The major outcomes

Published : Sep 14, 2002 00:00 IST

THERE was no set convention or agreement to be signed at the World Summit for Sustainable Development, but some vague commitments were made under Type-I outcome (Plan of Action) and several plans announced under Type-II initiatives. In the five areas of focus (water and sanitation, energy, health, agriculture, and biodiversity and ecosystem management, better known as WEHAB) suggested by U.N. General-Secretary Kofi Annan, the following were the major outcomes:

Water and sanitation

Type I: Commitment to halving the number of people without access to sanitation and safe drinking water by 2015.

Type II: The United States agreed to invest $970 million in water and sanitation projects over the next three years. The European Union announced a "Water for Life" project initiative to meet the Summit goal in Africa and Asia. The Asian Development Bank (ADB) provided a $5 million grant to the U.N. habitat initiative and $500 million in fast-track credit to water projects under the Asian Cities Programme. The U.N. has received 21 other water and sanitation initiatives with a commitment of over $20 million.


Type I: Commitment to increase access to modern energy services, improve energy efficiency and increase the use of renewable energy. (However, with the U.S. refusing to commit itself to ensuring that renewable energy constitutes at least 15 per cent of its total energy consumption by 2015, the text is vague on energy.)

Type II: Nine major electricity companies signed a range of agreements with the U.N. to facilitate technical cooperation for sustainable energy projects in developing countries. The E.U. announced a $700 million partnership initiative on energy, and the U.S. announced that it would invest up to $43 million by 2003. The U.N. has received 32 partnership submissions for energy projects with over $26 million in resources.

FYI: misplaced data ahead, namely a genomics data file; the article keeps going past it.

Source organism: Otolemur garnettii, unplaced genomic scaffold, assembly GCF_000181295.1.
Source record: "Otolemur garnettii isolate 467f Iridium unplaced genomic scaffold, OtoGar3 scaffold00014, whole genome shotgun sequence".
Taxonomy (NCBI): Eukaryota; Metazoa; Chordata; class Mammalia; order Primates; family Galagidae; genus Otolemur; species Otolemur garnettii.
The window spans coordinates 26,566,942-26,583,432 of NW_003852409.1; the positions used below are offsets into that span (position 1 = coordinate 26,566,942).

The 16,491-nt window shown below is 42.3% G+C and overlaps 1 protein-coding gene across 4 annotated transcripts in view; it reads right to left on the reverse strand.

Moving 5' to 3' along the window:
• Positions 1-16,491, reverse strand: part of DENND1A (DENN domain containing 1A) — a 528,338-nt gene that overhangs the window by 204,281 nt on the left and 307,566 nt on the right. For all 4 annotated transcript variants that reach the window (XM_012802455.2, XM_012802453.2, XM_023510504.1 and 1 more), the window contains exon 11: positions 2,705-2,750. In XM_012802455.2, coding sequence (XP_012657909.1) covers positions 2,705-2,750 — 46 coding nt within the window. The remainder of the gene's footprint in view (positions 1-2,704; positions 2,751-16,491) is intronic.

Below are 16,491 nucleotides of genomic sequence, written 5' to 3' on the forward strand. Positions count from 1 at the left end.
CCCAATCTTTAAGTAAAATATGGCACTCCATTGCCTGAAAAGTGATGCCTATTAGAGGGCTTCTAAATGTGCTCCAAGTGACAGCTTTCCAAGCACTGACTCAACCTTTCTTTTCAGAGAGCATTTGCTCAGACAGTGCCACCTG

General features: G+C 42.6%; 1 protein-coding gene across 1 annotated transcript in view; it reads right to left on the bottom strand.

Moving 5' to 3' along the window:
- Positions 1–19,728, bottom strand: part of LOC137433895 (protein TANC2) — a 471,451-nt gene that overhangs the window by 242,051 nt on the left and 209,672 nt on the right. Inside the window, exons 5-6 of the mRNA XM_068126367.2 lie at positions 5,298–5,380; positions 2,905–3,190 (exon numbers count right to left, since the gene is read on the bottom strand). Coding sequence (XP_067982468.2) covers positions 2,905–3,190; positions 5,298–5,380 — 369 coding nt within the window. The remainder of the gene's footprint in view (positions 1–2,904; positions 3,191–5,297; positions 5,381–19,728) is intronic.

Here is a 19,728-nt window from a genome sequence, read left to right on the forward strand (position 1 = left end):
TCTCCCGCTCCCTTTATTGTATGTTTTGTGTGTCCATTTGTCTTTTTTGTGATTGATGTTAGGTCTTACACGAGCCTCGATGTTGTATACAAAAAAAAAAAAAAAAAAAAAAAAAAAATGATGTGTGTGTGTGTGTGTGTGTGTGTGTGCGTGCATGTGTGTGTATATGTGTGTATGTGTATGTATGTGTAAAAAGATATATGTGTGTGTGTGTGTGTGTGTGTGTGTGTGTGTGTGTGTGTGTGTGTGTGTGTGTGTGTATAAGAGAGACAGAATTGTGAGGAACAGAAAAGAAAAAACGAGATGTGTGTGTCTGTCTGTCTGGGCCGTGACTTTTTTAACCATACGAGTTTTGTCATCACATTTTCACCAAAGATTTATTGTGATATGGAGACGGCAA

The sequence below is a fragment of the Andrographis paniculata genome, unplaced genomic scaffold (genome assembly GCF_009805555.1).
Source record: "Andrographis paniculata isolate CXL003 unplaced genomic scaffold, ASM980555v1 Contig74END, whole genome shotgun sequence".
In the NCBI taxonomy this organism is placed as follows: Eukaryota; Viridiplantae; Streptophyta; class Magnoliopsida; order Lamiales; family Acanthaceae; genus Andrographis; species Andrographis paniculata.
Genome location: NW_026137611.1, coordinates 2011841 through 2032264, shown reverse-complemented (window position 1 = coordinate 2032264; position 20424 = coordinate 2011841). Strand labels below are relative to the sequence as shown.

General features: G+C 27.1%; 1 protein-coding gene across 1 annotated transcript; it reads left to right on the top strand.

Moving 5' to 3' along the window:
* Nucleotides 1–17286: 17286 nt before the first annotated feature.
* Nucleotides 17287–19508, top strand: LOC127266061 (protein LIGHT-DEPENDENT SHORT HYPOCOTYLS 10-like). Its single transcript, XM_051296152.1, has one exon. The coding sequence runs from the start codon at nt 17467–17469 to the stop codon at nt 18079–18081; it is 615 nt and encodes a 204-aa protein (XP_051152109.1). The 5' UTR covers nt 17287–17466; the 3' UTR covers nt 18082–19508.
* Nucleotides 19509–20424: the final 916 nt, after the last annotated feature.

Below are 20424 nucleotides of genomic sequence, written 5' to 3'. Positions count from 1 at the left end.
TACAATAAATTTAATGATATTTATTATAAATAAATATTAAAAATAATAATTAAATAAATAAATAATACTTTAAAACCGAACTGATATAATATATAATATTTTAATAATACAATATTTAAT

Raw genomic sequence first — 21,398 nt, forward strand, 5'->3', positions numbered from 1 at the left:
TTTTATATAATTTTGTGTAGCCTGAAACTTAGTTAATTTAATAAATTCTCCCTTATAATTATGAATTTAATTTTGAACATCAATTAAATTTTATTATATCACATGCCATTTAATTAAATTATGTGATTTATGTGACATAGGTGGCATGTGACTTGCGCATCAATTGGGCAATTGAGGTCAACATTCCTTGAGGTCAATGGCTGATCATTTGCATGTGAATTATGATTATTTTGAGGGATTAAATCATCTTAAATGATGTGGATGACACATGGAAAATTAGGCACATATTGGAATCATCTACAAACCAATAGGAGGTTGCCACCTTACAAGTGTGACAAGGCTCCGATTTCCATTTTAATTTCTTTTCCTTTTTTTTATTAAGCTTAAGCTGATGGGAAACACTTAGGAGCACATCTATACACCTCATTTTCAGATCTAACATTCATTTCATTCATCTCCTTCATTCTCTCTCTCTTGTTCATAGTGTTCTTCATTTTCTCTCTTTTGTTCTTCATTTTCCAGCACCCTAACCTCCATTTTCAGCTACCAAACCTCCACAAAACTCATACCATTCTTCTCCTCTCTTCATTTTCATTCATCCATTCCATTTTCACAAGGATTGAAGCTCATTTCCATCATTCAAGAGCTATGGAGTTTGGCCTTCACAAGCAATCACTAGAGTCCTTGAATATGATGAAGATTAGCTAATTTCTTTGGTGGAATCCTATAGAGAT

Type I: Commitment that by 2020, chemicals should be used and produced in ways that do not harm human health and environment.

Type II: The U.S. committed to spending $2.3 million by 2003 on health, some of which was earlier earmarked for the Global Fund.


Type I: The Global Environment Facility (GEF) will consider including the Convention to Combat Desertification as a focal area for funding.

Type II: The U.S. will invest $90 million in 2003 for sustainable agriculture programmes. The U.N. has received 17 partnership submissions with over $2 million additional resources.

Biodiversity and ecosystem management

Type I: To reduce biodiversity loss by 2004; to restore fisheries to the maximum sustainable yields by 2015; to improve developing countries' access to environmentally sound alternatives to ozone-depleting chemicals by 2010; and to undertake initiatives by 2004 to implement the Global Programme of Action for the Protection of the Marine Environment from Land Based Sources. Importantly, the Summit recognised the knowledge and wisdom of indigenous people, and agreed to share the benefits of using biodiversity with the local community.

Type II: The U.N. has received 32 partnerships initiatives with $100 million in resources. The U.S. announced $53 million for forests in 2002-05. There is an agreement to replenish the GEF by $2.9 billion.

The most important victory of the WSSD was getting Russia, China and Canada to agree to ratify the Kyoto Protocol, in order to make it implementable (at least 55 countries should ratify the protocol for it to be implemented). This isolates the U.S. and Australia, the only two major countries now refusing to ratify it. Now the Protocol can become operational even without the two countries ratifying it.

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